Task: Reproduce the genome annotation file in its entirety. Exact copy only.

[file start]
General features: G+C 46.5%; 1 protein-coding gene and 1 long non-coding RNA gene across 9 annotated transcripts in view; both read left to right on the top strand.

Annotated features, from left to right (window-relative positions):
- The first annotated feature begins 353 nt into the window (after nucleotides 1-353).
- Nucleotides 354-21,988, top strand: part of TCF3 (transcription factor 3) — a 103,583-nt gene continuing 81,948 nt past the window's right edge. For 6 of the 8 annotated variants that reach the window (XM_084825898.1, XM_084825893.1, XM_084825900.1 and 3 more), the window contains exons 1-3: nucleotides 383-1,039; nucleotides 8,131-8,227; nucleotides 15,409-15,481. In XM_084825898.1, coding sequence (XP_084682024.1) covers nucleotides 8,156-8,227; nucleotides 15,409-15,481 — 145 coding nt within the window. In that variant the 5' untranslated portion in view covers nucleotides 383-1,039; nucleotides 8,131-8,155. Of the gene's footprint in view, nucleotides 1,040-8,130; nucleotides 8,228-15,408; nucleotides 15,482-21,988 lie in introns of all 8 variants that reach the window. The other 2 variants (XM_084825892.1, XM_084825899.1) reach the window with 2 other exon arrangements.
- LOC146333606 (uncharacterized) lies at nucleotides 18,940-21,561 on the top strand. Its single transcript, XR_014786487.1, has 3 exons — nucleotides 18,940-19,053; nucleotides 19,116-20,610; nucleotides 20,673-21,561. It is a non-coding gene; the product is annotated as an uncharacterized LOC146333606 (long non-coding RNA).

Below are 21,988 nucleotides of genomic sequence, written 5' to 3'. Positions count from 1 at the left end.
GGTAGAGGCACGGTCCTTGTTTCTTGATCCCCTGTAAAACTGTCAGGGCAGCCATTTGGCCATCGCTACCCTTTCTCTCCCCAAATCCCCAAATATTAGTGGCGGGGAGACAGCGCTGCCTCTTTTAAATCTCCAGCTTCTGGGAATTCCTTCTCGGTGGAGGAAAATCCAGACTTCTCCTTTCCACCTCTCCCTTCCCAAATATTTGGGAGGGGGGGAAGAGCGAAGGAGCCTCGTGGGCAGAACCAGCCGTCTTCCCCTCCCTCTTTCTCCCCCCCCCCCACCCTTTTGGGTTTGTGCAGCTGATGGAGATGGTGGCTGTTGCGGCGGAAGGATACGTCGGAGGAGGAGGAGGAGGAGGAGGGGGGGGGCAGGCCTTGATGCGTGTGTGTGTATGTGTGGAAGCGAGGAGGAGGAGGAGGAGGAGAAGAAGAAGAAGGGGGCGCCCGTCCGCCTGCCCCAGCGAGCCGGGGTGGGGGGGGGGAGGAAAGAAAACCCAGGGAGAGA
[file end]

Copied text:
General features: G+C 46.5%; 1 protein-coding gene and 1 long non-coding RNA gene across 9 annotated transcripts in view; both read left to right on the top strand.

Annotated features, from left to right (window-relative positions):
- The first annotated feature begins 353 nt into the window (after nucleotides 1-353).
- Nucleotides 354-21,988, top strand: part of TCF3 (transcription factor 3) — a 103,583-nt gene continuing 81,948 nt past the window's right edge. For 6 of the 8 annotated variants that reach the window (XM_084825898.1, XM_084825893.1, XM_084825900.1 and 3 more), the window contains exons 1-3: nucleotides 383-1,039; nucleotides 8,131-8,227; nucleotides 15,409-15,481. In XM_084825898.1, coding sequence (XP_084682024.1) covers nucleotides 8,156-8,227; nucleotides 15,409-15,481 — 145 coding nt within the window. In that variant the 5' untranslated portion in view covers nucleotides 383-1,039; nucleotides 8,131-8,155. Of the gene's footprint in view, nucleotides 1,040-8,130; nucleotides 8,228-15,408; nucleotides 15,482-21,988 lie in introns of all 8 variants that reach the window. The other 2 variants (XM_084825892.1, XM_084825899.1) reach the window with 2 other exon arrangements.
- LOC146333606 (uncharacterized) lies at nucleotides 18,940-21,561 on the top strand. Its single transcript, XR_014786487.1, has 3 exons — nucleotides 18,940-19,053; nucleotides 19,116-20,610; nucleotides 20,673-21,561. It is a non-coding gene; the product is annotated as an uncharacterized LOC146333606 (long non-coding RNA).

Below are 21,988 nucleotides of genomic sequence, written 5' to 3'. Positions count from 1 at the left end.
GGTAGAGGCACGGTCCTTGTTTCTTGATCCCCTGTAAAACTGTCAGGGCAGCCATTTGGCCATCGCTACCCTTTCTCTCCCCAAATCCCCAAATATTAGTGGCGGGGAGACAGCGCTGCCTCTTTTAAATCTCCAGCTTCTGGGAATTCCTTCTCGGTGGAGGAAAATCCAGACTTCTCCTTTCCACCTCTCCCTTCCCAAATATTTGGGAGGGGGGGAAGAGCGAAGGAGCCTCGTGGGCAGAACCAGCCGTCTTCCCCTCCCTCTTTCTCCCCCCCCCCCACCCTTTTGGGTTTGTGCAGCTGATGGAGATGGTGGCTGTTGCGGCGGAAGGATACGTCGGAGGAGGAGGAGGAGGAGGAGGGGGGGGGCAGGCCTTGATGCGTGTGTGTGTATGTGTGGAAGCGAGGAGGAGGAGGAGGAGGAGAAGAAGAAGAAGGGGGCGCCCGTCCGCCTGCCCCAGCGAGCCGGGGTGGGGGGGGGGAGGAAAGAAAACCCAGGGAGAGA